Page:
Henry Wadsworth Longfellow, ed. Poems of Places: An Anthology in 31 Volumes.
Asia: Vols. XXI–XXIII. 1876–79.

Syria: Palmyra (Tadmor)


By Nicholas Michell (1807–1880)

(From Ruins of Many Lands)

WHITE as hot steel the broad sun mounts the skies,

The burning vapors quivering as they rise.

No beast, no wandering bird, doth hither come,

Not e’en an insect wakes her drowsy hum.

But lo! the hills on which some dark curse rests,

Barren their sides, all rocks their dreary crests,

Approach with frowns, and form a savage dell,

Where snakes retreat, and vultures love to dwell.

Silent and strange along this craggy way,

Rise countless towers that brave thy hand, Decay!

Did busy men once live, and flourish here,

Their palaces yon piles so old and drear?

Draw nearer,—scan each building’s dark recess;

What mean those crumbling bones, that mouldered dress?

Yes, these are tombs, as many a mummy shows,

Where man in distant ages found repose;

The street of graves! where kings laid down their pride,

And many a restless phantom yet may glide:

Murdered Longinus here may wander still,

And she whose dust was laid by Tibur’s hill,

Far-famed Zenobia, for her kingdom wail,

Sweeping with viewless form the desert gale.


Deserted Tadmor! queen of Syria’s wild!

Well mayst thou fill with rapture Fancy’s child;

Yet not by day—too garish, harsh, and rude—

The eye should scan thy fairy solitude;

But when the still moon pours her hallowing beam,

And crumbling shrine and palace whitely gleam,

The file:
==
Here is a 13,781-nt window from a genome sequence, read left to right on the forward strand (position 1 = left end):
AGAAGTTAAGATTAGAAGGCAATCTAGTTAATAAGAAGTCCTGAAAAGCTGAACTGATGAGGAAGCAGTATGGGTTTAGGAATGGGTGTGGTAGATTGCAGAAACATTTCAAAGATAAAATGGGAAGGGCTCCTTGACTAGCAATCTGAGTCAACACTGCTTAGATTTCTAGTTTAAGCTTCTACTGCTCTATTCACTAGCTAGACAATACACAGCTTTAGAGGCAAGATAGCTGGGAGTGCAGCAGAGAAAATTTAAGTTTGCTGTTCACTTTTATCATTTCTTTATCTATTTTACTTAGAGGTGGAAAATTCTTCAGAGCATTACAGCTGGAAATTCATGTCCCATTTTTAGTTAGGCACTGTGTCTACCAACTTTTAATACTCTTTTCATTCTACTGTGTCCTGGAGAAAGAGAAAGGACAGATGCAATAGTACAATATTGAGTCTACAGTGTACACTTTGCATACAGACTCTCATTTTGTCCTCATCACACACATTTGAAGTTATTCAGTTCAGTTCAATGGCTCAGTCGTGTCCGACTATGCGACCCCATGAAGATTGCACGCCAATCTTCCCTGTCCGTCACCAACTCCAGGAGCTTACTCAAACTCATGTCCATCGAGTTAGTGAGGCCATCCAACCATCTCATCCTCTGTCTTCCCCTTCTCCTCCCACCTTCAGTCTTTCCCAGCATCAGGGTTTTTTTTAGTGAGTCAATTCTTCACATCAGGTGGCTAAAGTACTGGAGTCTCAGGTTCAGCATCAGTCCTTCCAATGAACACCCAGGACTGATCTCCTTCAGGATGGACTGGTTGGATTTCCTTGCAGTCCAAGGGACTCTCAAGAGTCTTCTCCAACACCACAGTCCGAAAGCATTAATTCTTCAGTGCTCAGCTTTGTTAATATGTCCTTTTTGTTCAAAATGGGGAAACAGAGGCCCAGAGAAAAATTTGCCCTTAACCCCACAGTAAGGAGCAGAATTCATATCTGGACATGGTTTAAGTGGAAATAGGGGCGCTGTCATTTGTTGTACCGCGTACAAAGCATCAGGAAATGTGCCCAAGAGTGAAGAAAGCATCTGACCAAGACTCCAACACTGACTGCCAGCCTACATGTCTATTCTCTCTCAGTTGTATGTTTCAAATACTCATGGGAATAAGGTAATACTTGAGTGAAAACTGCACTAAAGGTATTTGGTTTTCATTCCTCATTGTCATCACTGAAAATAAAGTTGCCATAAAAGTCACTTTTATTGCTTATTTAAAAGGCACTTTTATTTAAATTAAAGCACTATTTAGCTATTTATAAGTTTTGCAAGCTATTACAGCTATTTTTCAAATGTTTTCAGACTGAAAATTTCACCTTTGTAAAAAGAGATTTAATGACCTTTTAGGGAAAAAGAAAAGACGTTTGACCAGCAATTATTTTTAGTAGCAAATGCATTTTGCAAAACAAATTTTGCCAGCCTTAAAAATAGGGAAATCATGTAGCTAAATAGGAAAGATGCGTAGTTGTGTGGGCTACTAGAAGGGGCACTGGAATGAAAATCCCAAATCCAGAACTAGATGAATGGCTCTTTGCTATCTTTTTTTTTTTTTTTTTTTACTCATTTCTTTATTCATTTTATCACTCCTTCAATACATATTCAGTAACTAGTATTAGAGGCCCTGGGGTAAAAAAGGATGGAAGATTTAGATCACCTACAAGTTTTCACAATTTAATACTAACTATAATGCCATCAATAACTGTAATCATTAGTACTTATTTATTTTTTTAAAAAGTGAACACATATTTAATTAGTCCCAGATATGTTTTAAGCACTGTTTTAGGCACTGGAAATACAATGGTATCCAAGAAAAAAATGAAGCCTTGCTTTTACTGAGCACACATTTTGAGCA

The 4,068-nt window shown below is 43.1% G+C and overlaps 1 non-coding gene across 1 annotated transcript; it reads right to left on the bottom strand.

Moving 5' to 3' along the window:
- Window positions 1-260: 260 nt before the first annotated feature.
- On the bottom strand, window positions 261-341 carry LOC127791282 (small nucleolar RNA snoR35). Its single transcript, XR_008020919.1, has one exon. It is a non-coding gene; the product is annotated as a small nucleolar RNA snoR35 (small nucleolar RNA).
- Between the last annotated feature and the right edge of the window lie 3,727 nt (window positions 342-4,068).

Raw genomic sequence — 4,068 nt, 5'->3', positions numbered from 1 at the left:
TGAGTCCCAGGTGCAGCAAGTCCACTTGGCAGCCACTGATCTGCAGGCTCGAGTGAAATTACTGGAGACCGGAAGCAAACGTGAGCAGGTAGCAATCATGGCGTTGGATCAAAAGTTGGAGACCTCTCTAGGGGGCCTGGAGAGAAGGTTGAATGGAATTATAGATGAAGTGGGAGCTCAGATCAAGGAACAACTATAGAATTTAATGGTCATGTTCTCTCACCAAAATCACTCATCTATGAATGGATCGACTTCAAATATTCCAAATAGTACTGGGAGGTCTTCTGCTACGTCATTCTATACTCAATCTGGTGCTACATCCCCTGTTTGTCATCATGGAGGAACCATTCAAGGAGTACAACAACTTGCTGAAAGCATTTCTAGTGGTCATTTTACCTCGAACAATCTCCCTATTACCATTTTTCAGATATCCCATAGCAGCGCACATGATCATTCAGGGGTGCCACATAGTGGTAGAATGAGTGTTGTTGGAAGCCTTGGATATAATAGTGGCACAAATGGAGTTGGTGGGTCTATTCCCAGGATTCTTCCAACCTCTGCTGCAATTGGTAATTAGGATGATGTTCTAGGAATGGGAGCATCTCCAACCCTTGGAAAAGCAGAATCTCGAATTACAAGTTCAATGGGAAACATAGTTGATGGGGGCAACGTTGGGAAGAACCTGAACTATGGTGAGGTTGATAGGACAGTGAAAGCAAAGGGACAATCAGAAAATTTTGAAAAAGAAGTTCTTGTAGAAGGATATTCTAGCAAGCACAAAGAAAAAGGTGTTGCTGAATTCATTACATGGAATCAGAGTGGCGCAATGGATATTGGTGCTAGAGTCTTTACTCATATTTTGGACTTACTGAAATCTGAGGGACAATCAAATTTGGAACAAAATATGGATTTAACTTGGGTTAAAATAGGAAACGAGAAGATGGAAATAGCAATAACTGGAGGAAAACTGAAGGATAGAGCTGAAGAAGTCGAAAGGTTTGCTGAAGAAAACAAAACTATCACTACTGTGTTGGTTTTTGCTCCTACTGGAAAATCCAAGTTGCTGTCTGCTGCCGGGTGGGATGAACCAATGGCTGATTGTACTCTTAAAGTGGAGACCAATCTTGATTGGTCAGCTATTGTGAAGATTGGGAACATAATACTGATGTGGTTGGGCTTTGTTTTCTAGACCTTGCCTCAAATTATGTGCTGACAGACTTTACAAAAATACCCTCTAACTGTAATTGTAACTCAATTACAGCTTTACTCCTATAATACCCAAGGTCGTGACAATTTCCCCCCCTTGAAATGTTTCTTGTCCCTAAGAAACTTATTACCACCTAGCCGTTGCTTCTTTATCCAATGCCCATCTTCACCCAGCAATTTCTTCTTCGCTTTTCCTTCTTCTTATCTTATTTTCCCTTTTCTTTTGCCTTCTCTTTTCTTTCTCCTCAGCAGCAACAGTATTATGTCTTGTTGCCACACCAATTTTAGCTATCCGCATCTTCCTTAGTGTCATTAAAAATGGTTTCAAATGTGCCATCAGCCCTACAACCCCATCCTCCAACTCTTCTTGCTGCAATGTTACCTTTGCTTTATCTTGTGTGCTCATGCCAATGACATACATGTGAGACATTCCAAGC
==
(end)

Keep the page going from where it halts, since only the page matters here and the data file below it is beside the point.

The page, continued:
Then pause beneath the lofty arch, and there

Survey the mouldings rich and sculptures fair;

See how like spectral giants columns stand,

And cast long shadows o’er the yellow sand;

How the soft light on marble tracery plays,

And busts look life-like through that silvery haze!

Tread the long colonnade, where Traffic’s throng,

And chief and sage were wont to sweep along;

Ruin on ruin mouldering, still and lone,

Arch following arch, fane, massy wall o’erthrown,

And still beyond, some line of columns gray,

In long perspective stretching far away,—

These will the stars in desolation show,

Shedding o’er all a soft ethereal glow,

Till beauty scarce of earth around us beams,

And like the home of spirits, Tadmor seems.


And are no dwellers here?—no beings found

Within Palmyra’s wide and haunted bound?

Yes, come and see—where Beauty, in old days,

Touched her sweet harp, and blushed at her own praise;

There rears the desert-bird her callow brood,

And shrieks along the untrodden solitude.

Yes, come and see—where kings in council sate

On ivory thrones, mid all the pomp of state;

There mopes the owl with shining sleepless eye,

And growls the hyena, stealing slowly by.

Commerce in Tadmor fixed her gorgeous seat;

Her voice was heard through every busy street:

The caravan brought gems from Persia’s shore,

Tyre sent her cloths, and Ind her golden store;

And this long ages saw, till Syria’s mart

Drew and poured forth wealth’s streams,—a mighty heart!

Now come and see—within yon pillared walls,

Mid tottering shafts and broken capitals,

Squalid and lorn, cut off from all mankind,

In tattered garbs, to wretchedness consigned,

A few poor Arabs crouch,—with senseless stare

They view the pomp and beauty lingering there,

Tend their lean goats, to Mecca idly bow,

The only merchants, only princes now!


City of Solomon! whose fame and power,

And wondrous wealth, began in earth’s young hour;

How, mid her fallen pomp, thought wanders back

O’er vanished days,—a sad yet dazzling track.

Arabia’s fierce and desolating horde,

Rome’s conquering eagle, Babylonia’s sword,

All we behold, but chief one form appears,

Rising all radiant from the gulf of years: